Citrus industry seeks help from backyard growers

HARLINGEN — Certainly one of the joys of living in the Rio Grande Valley is walking into your backyard and plucking a fresh orange or lemon from a tree.

HARLINGEN — Certainly one of the joys of living in the Rio Grande Valley is walking into your backyard and plucking a fresh orange or lemon from a tree.

While citrus is a major Texas industry, and the climate is conducive to easily growing these fruits, commercial citrus growers are asking homeowners with these trees to help them in their decades-long war with the Mexican fruit fly.

“This time of year, like every year, the Mexican fruit fly is an issue in the Rio Grande Valley,” Eleisha Ensign, public relations director for Texas Citrus Mutual, said. “The message for homeowners, and this is a big problem for homeowners, is we need the fruit off the tree.

“A lot of times if they’re not planning to eat it, it’s not something they think about, and they’ll just leave the fruit on the tree to fall off and not really worry about it,” she added. “But that creates and harbors the Mexican fruit fly.”

Texas Citrus Mutual has picked April 1 as a deadline for homeowners to pull all backyard fruit off the trees, either to eat or destroy.

Ensign said there’s not anything special about April Fool’s Day when it comes to setting the deadline; it’s just the date dovetails nicely with the end of the commercial growing season.

The citrus industry recommends if fruit isn’t going to be consumed, or is too far gone to consume, that homeowners knock it off their trees and use a shovel or other implement to pierce the skin of the fruit.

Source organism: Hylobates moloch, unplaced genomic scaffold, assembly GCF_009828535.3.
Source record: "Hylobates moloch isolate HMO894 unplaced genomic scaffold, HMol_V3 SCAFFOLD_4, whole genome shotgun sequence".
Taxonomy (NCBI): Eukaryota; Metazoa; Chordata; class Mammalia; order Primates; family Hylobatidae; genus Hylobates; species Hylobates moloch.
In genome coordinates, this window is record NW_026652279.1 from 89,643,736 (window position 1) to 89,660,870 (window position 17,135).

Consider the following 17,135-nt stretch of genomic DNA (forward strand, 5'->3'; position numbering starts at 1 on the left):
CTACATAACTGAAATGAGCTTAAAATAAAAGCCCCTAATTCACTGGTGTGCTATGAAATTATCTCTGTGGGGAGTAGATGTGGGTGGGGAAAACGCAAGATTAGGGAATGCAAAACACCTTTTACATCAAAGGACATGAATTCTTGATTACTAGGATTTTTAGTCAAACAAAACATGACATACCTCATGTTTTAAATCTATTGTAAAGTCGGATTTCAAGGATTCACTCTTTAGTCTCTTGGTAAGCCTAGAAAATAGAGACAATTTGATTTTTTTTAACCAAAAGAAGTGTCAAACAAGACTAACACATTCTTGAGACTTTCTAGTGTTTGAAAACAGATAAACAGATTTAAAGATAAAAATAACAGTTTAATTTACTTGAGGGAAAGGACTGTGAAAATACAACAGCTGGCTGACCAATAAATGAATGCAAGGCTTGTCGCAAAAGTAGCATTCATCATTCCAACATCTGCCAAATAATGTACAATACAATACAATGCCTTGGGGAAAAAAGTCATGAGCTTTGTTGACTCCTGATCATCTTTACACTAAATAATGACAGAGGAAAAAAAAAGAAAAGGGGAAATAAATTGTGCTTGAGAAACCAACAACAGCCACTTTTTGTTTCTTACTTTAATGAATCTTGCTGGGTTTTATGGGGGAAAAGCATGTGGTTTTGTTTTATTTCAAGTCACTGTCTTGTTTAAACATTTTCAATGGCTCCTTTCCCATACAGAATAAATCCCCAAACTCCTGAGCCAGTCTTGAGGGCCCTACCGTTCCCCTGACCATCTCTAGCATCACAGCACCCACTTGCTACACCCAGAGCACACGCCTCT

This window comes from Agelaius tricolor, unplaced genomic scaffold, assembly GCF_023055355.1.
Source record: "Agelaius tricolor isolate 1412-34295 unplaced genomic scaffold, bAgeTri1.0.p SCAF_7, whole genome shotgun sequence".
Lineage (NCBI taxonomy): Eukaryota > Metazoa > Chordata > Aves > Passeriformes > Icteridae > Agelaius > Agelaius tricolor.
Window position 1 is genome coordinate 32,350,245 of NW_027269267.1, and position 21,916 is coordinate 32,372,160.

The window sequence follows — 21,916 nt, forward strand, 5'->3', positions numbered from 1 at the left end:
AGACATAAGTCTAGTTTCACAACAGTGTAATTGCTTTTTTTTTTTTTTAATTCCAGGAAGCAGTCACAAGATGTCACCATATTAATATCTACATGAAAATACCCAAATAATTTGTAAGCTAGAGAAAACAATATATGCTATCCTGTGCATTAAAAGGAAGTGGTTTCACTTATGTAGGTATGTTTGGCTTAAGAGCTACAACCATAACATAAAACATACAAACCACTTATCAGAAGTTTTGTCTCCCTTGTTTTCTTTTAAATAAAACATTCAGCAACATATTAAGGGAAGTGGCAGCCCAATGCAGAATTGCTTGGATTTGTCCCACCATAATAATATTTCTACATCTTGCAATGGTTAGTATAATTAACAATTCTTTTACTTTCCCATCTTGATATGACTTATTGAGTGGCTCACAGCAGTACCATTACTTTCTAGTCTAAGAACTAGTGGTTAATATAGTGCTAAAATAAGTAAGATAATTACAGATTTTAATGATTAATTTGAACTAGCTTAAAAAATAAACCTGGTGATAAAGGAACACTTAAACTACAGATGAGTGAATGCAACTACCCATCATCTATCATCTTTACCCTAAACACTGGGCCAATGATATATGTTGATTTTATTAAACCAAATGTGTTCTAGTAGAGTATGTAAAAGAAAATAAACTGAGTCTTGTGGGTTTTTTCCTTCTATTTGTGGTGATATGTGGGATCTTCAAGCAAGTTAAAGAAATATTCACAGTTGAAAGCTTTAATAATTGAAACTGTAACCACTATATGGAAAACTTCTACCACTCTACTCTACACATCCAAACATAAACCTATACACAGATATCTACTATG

The Mexican fruit fly is particular about laying eggs in an orange, lemon or any of three dozen other Valley fruit trees, and won’t touch anything but an intact piece of fruit.

“So if you’re wanting to utilize it like fertilizer and let it decay and rot and go into the soil, that’s fine, but the fruit needs to be cut up,” Ensign said.

If composting the fruit isn’t an option, Ensign urges homeowners to place the fruit in a trash bag and dispose of it in a garbage can or trash receptacle to be taken away.

The Texas citrus industry ranks third in the nation with about 250,000 tons produced annually, putting it behind California (3.9 million) and Florida (3.5 million) but ahead of Arizona (66,000).

That amounted to $87 million for Texas growers last year.

In Texas and elsewhere, the Mexican fruit fly is unfortunately no stranger, and has posed a threat for 80 years. The state has gone in and out of quarantines whenever the pest shows up and departs.

“The Mexican fruit fly does affect our industry because if a fruit fly is found, of course a quarantine goes into place, and if we’re still shipping fruit during that time or that fruit is still on the tree, it becomes an issue for the growers who have fruit in that area,” Ensign said.

Texas citrus growers are particularly concerned with a fruit variety most people don’t even know they have.

Many fruit-bearing citrus trees such as grapefruit and oranges are actually grafted onto sour orange rootstock, although some sour orange trees are planted decoratively.

But if the top of the trees, the grafted branches, are damaged or stop producing, Nature finds a way and sour oranges blossom and begin to grow on the lower branches.

It transforms into a sour orange tree.

“A lot of people have that happen, and they say ‘Oh, look I have an orange tree’ and all of a sudden, find they’re sour,” Ensign said. “There are a lot of sour orange trees out in the Valley and nobody would pick those and eat them.

“People think, ‘Oh they’re unusable, so I’m not even going to worry about that tree,” she added. “So that’s a big problem, all those sour orange trees that are out there that no one’s picking.”

  • Commonly known as Mexfly
  • Invasive pest which threatens agricultural production of more than 50 fruit types in the Rio Grande Valley
  • First found in central Mexico, 1863
  • Since detected in Arizona, California and Texas
  • Estimates of U.S. potential losses, $1.44 billion over five years
  • Suppression program involves releasing sterile Mexflies
  • Texas citrus industry has been under on-and-off quarantines for more than 80 years